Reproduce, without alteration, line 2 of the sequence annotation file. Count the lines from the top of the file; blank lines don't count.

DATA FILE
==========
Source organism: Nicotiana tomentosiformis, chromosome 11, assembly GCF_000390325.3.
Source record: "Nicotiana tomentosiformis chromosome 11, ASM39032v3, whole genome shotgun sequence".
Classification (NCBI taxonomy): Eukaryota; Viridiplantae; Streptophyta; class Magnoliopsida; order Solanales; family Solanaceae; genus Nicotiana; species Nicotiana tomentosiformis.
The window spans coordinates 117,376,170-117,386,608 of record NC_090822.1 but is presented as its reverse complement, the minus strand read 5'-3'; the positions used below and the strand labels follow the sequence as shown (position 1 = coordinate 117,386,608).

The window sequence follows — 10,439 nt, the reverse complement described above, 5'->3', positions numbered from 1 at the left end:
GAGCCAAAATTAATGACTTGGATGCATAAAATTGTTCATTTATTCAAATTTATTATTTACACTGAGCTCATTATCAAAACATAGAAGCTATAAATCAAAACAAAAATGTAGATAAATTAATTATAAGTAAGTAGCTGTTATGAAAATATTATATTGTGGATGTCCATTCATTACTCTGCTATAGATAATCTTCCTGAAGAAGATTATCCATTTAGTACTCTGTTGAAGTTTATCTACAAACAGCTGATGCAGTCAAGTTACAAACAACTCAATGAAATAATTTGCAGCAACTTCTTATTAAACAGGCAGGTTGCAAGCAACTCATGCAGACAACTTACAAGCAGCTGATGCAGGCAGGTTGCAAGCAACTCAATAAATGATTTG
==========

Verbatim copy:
Source record: "Nicotiana tomentosiformis chromosome 11, ASM39032v3, whole genome shotgun sequence".